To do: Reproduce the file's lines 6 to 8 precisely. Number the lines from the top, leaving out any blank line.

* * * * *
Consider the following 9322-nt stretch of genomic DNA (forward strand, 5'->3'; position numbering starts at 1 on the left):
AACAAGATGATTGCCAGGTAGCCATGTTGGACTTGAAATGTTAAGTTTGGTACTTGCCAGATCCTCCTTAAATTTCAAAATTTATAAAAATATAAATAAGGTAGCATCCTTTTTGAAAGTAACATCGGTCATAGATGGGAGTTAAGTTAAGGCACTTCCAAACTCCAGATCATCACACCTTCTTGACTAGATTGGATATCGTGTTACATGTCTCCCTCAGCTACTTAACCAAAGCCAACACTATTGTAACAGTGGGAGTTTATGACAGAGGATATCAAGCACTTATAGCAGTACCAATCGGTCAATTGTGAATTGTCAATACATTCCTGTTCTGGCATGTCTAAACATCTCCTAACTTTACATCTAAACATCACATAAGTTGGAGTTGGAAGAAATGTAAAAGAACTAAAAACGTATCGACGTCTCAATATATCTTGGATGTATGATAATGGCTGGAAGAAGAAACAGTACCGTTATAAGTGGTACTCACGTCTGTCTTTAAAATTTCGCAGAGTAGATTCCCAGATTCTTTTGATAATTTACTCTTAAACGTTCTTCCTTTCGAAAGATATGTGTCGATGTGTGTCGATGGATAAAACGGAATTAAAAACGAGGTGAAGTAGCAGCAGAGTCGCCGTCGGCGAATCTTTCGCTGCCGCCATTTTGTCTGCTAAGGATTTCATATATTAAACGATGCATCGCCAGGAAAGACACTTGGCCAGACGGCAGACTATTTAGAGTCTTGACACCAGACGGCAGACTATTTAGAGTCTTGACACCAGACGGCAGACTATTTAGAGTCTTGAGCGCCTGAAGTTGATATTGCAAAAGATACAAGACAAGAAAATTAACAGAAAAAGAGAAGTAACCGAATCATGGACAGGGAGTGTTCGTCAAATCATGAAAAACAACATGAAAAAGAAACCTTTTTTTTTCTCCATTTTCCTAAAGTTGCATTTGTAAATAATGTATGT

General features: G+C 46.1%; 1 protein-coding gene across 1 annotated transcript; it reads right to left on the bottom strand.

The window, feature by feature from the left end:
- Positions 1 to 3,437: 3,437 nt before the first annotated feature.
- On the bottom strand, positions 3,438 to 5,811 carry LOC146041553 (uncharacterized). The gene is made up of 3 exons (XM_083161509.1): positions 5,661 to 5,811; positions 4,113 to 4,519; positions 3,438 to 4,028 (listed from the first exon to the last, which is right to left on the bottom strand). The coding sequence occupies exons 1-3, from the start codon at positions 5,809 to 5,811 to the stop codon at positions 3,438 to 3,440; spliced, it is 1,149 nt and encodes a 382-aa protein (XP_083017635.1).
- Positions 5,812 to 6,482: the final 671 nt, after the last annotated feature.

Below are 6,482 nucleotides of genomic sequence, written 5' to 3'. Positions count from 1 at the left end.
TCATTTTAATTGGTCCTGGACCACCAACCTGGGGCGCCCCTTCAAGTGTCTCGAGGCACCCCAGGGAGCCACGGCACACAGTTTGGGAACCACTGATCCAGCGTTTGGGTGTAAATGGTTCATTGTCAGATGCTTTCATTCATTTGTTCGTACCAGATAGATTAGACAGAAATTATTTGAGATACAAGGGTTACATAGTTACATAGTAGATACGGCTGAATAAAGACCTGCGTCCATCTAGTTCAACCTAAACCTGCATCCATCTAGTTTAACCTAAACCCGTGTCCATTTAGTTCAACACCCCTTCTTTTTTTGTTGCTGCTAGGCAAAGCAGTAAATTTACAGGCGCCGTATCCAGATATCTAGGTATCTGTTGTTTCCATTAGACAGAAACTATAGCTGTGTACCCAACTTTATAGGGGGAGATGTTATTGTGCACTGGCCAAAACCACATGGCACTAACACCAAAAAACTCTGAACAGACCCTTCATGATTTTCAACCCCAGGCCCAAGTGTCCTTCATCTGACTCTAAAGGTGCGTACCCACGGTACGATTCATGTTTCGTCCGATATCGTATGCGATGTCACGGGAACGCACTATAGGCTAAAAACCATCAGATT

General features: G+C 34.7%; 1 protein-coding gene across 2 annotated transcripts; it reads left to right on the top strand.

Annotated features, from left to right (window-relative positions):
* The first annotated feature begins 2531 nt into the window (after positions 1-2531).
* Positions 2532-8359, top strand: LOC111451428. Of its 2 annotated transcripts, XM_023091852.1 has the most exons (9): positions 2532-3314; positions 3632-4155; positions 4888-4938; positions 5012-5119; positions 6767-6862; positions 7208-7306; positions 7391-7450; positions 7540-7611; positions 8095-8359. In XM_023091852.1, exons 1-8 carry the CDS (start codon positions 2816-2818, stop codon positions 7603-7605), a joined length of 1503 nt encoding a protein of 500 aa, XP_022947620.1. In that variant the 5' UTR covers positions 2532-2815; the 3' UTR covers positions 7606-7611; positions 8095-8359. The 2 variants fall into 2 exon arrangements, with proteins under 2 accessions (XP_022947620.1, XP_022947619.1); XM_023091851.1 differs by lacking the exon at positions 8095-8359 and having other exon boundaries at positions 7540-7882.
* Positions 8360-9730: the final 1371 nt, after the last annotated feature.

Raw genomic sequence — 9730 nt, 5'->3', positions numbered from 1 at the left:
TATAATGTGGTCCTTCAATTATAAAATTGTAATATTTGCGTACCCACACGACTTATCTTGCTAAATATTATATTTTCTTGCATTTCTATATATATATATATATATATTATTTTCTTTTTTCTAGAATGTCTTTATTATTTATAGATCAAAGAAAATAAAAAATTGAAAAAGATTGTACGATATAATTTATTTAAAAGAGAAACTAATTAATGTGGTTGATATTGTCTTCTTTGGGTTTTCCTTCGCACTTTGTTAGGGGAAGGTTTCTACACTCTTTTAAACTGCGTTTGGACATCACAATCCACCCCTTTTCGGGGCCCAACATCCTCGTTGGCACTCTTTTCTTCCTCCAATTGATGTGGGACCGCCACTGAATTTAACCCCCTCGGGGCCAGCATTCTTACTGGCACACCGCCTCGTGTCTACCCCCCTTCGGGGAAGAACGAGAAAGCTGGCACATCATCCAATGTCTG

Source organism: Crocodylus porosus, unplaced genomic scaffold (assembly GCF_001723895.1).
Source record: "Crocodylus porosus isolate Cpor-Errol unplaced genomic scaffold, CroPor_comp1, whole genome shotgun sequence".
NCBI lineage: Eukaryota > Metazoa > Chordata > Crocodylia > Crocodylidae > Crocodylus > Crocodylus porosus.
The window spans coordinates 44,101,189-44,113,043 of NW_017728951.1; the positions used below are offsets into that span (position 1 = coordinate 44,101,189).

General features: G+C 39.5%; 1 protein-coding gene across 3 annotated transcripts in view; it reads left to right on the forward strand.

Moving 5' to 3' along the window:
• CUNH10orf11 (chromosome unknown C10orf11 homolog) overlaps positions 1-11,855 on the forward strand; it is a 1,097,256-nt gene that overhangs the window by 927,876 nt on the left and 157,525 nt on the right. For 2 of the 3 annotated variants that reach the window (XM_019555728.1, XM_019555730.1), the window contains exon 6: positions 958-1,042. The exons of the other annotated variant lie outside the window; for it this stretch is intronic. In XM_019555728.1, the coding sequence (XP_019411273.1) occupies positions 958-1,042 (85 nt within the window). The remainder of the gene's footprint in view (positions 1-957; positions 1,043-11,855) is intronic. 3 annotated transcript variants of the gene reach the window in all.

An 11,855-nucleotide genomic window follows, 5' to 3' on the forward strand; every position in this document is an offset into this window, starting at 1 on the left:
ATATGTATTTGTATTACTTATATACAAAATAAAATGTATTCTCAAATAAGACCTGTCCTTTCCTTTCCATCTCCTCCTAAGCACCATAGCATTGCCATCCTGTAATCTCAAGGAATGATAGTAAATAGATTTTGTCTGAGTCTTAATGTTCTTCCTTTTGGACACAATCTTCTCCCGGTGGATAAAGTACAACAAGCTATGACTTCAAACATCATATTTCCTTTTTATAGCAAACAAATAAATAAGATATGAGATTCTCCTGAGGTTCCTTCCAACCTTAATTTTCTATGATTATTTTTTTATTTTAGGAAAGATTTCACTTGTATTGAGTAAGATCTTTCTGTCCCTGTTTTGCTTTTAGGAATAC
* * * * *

- On the bottom strand, positions 3,438 to 5,811 carry LOC146041553 (uncharacterized). The gene is made up of 3 exons (XM_083161509.1): positions 5,661 to 5,811; positions 4,113 to 4,519; positions 3,438 to 4,028 (listed from the first exon to the last, which is right to left on the bottom strand). The coding sequence occupies exons 1-3, from the start codon at positions 5,809 to 5,811 to the stop codon at positions 3,438 to 3,440; spliced, it is 1,149 nt and encodes a 382-aa protein (XP_083017635.1).
- Positions 5,812 to 6,482: the final 671 nt, after the last annotated feature.

Below are 6,482 nucleotides of genomic sequence, written 5' to 3'. Positions count from 1 at the left end.